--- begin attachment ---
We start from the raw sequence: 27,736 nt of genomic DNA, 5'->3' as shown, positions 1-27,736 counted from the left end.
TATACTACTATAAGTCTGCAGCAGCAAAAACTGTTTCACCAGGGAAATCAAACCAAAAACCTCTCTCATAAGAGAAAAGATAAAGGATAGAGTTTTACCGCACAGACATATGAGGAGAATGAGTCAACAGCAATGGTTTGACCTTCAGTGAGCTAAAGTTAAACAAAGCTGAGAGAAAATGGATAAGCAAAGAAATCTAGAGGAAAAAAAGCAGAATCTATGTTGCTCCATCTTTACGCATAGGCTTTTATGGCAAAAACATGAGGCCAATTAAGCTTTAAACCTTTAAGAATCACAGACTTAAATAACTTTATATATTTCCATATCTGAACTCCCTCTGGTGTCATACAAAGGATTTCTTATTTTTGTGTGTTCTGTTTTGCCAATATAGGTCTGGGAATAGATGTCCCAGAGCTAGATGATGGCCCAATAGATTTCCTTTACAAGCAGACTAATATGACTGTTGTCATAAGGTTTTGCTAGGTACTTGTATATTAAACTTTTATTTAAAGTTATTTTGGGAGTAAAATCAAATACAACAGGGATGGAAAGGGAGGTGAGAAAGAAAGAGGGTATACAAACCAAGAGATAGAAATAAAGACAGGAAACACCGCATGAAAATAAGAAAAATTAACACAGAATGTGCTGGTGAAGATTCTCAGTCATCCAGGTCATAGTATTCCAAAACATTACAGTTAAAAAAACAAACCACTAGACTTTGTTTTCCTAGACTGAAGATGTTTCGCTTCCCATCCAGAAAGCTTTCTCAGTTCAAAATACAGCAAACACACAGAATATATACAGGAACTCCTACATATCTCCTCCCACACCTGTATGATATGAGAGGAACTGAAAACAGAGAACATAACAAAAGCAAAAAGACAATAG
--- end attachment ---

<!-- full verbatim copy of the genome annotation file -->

We start from the raw sequence: 27,736 nt of genomic DNA, 5'->3' as shown, positions 1-27,736 counted from the left end.
TATACTACTATAAGTCTGCAGCAGCAAAAACTGTTTCACCAGGGAAATCAAACCAAAAACCTCTCTCATAAGAGAAAAGATAAAGGATAGAGTTTTACCGCACAGACATATGAGGAGAATGAGTCAACAGCAATGGTTTGACCTTCAGTGAGCTAAAGTTAAACAAAGCTGAGAGAAAATGGATAAGCAAAGAAATCTAGAGGAAAAAAAGCAGAATCTATGTTGCTCCATCTTTACGCATAGGCTTTTATGGCAAAAACATGAGGCCAATTAAGCTTTAAACCTTTAAGAATCACAGACTTAAATAACTTTATATATTTCCATATCTGAACTCCCTCTGGTGTCATACAAAGGATTTCTTATTTTTGTGTGTTCTGTTTTGCCAATATAGGTCTGGGAATAGATGTCCCAGAGCTAGATGATGGCCCAATAGATTTCCTTTACAAGCAGACTAATATGACTGTTGTCATAAGGTTTTGCTAGGTACTTGTATATTAAACTTTTATTTAAAGTTATTTTGGGAGTAAAATCAAATACAACAGGGATGGAAAGGGAGGTGAGAAAGAAAGAGGGTATACAAACCAAGAGATAGAAATAAAGACAGGAAACACCGCATGAAAATAAGAAAAATTAACACAGAATGTGCTGGTGAAGATTCTCAGTCATCCAGGTCATAGTATTCCAAAACATTACAGTTAAAAAAACAAACCACTAGACTTTGTTTTCCTAGACTGAAGATGTTTCGCTTCCCATCCAGAAAGCTTTCTCAGTTCAAAATACAGCAAACACACAGAATATATACAGGAACTCCTACATATCTCCTCCCACACCTGTATGATATGAGAGGAACTGAAAACAGAGAACATAACAAAAGCAAAAAGACAATAG